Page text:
Fussing and crying are normal for infants, and a fussy baby doesn't necessarily have colic. In an otherwise healthy, well-fed baby, signs of colic include:
- Predictable crying episodes. A baby who has colic often cries about the same time every day, usually in the late afternoon or evening. Colic episodes may last from a few minutes to three hours or more on any given day. Your baby may have a bowel movement or pass gas near the end of the colic episode.
- Intense or inconsolable crying. Colic crying is intense, sounds distressed and is often high pitched. Your baby's face may flush, and he or she is extremely difficult — if not impossible — to comfort.
- Crying that occurs for no apparent reason. It's normal for babies to cry sometimes. But, crying usually means your baby needs something, such as food or a clean diaper. Crying associated with colic occurs with no clear cause.
- Posture changes. Curled up legs, clenched fists and tensed abdominal muscles are common during colic episodes.
Colic is common. It usually starts a few weeks after birth and often improves by age 3 months. By ages 4 to 5 months, the majority of babies with colic have improved.
When to see a doctor
Seek immediate medical attention if your baby's crying could be the result of a fall, injury or illness.
Contact your baby's doctor if:
- You notice a bluish-cast to your baby's lips or skin during a crying episode.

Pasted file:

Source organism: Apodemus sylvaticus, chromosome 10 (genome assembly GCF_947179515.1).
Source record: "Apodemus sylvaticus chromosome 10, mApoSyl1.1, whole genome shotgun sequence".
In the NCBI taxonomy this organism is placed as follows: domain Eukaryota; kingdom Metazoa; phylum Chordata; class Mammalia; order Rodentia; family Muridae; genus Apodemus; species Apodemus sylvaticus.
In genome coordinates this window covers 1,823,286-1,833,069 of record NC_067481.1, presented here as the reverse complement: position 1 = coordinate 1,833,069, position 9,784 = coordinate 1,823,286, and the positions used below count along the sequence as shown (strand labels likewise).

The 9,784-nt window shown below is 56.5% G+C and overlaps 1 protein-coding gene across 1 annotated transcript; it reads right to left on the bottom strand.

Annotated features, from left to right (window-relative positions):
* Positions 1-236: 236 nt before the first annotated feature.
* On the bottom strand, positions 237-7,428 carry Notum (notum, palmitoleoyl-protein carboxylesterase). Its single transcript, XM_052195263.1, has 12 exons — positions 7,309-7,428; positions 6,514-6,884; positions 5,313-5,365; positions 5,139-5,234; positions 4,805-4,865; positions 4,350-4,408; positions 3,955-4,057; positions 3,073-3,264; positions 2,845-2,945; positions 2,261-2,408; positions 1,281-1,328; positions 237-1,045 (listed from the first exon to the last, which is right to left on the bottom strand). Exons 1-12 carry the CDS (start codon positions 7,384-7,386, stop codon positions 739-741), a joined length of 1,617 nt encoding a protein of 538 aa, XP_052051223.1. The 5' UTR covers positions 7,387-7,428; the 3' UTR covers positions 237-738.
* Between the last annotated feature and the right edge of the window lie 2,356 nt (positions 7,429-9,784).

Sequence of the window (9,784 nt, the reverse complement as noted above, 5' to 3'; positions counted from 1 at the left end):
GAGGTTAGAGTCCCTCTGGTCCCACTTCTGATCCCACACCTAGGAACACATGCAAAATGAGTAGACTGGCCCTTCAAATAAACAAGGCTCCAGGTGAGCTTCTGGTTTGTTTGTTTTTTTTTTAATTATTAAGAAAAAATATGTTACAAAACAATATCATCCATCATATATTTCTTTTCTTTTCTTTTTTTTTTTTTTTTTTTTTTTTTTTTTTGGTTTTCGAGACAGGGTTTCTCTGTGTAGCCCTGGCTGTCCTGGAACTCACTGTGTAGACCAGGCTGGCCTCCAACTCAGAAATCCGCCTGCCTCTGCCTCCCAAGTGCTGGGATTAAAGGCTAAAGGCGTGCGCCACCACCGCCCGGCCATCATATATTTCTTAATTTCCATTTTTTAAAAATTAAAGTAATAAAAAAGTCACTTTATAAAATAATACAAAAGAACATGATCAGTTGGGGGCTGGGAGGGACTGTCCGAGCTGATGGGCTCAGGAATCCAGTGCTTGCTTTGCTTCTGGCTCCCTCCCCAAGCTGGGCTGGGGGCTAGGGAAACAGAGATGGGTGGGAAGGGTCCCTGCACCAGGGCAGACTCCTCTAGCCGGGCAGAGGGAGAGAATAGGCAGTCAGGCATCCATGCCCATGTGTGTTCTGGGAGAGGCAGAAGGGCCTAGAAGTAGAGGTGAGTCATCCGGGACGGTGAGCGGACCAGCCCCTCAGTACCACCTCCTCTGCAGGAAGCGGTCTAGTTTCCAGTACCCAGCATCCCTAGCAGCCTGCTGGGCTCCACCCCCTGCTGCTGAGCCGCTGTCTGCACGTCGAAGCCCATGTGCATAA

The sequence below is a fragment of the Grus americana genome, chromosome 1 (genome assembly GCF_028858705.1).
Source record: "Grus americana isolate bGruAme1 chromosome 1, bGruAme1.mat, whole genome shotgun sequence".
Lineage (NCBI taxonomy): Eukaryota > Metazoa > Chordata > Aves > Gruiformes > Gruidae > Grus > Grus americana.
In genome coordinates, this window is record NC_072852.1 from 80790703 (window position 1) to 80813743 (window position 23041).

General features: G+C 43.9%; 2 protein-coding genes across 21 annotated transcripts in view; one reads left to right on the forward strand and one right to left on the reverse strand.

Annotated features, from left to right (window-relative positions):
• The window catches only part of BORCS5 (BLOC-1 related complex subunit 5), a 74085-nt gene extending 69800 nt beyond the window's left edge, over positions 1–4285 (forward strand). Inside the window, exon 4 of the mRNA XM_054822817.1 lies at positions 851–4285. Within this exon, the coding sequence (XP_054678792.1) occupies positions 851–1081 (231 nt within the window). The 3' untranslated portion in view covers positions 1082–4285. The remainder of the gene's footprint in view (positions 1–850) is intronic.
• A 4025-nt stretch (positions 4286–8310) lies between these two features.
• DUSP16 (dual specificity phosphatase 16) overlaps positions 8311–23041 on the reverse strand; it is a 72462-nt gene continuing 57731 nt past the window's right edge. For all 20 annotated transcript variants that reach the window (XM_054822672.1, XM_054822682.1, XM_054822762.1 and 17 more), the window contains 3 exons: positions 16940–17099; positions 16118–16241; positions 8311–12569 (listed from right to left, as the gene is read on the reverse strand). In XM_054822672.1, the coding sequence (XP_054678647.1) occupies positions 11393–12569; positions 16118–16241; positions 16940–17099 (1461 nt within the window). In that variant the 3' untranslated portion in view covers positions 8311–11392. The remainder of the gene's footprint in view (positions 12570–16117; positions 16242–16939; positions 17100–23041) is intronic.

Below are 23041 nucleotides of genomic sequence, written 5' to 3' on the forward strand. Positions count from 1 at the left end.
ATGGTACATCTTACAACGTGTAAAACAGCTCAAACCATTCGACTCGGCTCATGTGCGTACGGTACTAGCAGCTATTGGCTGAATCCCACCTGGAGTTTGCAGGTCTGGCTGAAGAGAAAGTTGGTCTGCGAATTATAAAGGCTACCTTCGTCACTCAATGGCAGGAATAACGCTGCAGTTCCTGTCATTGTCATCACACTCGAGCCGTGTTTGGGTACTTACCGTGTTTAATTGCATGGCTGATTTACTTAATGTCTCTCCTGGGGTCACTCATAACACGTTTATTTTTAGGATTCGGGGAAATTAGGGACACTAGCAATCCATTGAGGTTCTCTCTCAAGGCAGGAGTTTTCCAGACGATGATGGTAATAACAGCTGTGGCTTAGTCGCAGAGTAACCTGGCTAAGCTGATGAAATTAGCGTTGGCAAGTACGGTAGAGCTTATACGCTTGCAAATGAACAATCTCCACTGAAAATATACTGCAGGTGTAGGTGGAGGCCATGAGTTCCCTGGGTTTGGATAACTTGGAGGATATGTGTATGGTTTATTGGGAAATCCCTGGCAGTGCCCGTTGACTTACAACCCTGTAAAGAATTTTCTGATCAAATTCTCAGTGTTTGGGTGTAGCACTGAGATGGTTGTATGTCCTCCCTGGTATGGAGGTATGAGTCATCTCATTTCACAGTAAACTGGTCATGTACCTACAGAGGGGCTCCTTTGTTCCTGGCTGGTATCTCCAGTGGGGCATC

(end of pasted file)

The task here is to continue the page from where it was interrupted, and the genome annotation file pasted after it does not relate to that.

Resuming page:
- You're concerned about your baby's crying, especially if you notice changes in your baby's eating, sleeping or behavior.
You can help your baby's doctor by tracking in a diary when your baby cries and for how long. Also record your baby's sleeping and eating patterns.
The cause of colic is unknown. Researchers have explored a number of possibilities, including allergies, lactose intolerance, changes in the normal bacteria found in the digestive system, a digestive system that hasn't fully developed, anxious parents, and differences in the way a baby is fed or comforted. Yet it's still unclear why some babies have colic and others don't.
Infants of mothers who smoke during pregnancy or after delivery have a greater risk of developing colic.
Many other theories about what makes a child more susceptible to colic have been proposed, but none have been proved. For instance:
- Colic doesn't occur more often among firstborns or formula-fed babies.
- A breast-feeding mother's diet probably doesn't trigger colic.
- Girls and boys — no matter what their birth order or how they're fed — experience colic in similar numbers.
Although colic can be difficult to live through for the whole family, colic doesn't appear to have any lasting medical consequences. Babies who have colic grow and develop normally.